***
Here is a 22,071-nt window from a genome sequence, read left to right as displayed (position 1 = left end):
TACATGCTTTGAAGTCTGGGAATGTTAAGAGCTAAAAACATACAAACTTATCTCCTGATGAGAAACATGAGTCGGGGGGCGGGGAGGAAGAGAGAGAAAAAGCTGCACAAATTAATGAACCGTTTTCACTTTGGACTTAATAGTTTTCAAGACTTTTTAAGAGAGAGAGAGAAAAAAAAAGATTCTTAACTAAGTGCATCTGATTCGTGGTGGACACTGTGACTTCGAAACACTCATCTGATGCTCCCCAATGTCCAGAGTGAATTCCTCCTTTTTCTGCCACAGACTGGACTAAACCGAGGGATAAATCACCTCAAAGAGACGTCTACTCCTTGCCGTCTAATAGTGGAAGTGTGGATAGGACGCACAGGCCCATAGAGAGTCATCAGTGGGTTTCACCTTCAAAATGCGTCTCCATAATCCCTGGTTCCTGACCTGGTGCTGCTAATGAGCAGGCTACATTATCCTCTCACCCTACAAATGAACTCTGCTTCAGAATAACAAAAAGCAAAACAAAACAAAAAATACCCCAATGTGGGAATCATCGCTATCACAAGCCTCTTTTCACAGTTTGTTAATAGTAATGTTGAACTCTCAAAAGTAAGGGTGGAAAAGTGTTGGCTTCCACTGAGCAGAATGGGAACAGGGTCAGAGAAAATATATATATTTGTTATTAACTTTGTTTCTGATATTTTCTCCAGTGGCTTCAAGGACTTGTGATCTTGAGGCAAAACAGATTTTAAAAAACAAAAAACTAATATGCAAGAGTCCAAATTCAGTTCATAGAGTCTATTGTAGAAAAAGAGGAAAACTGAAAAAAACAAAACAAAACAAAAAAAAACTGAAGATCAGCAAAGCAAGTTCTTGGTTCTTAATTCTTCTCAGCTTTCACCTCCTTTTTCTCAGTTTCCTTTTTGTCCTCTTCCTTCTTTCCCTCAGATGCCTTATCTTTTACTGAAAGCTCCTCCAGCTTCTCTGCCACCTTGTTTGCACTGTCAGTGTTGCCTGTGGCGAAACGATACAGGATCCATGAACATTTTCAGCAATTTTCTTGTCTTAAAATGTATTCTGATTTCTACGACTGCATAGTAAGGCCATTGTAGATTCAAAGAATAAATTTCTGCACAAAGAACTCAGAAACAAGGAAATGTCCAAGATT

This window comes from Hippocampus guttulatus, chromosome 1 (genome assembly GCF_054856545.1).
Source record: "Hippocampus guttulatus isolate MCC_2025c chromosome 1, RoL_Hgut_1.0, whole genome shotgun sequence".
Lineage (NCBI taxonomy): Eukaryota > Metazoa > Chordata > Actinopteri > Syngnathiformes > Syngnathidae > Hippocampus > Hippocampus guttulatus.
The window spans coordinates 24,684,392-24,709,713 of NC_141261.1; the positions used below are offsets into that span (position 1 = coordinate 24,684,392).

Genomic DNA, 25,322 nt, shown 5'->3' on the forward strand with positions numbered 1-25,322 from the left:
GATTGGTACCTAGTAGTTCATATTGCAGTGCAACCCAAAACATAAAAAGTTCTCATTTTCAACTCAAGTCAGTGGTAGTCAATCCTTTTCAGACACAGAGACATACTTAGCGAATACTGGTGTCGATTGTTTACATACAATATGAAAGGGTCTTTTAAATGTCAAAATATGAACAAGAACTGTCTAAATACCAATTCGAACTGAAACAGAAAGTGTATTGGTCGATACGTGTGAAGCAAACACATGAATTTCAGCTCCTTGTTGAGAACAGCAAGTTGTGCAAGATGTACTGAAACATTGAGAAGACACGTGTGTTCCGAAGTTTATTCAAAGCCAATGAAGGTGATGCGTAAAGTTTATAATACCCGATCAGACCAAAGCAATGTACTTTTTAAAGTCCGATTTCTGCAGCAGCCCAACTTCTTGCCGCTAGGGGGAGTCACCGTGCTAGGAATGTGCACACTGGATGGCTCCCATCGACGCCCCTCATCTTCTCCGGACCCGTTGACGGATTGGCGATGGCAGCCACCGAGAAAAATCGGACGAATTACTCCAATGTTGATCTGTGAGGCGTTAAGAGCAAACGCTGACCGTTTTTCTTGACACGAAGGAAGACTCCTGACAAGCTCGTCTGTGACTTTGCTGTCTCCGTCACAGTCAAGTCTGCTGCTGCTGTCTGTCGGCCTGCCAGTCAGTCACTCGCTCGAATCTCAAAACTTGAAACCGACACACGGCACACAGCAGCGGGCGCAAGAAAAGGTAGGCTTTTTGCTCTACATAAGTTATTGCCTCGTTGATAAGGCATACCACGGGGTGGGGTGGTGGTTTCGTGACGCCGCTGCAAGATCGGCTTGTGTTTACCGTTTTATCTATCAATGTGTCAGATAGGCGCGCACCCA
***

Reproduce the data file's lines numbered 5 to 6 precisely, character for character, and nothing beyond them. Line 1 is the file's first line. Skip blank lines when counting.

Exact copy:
Lineage (NCBI taxonomy): Eukaryota > Metazoa > Chordata > Actinopteri > Syngnathiformes > Syngnathidae > Hippocampus > Hippocampus guttulatus.
The window spans coordinates 24,684,392-24,709,713 of NC_141261.1; the positions used below are offsets into that span (position 1 = coordinate 24,684,392).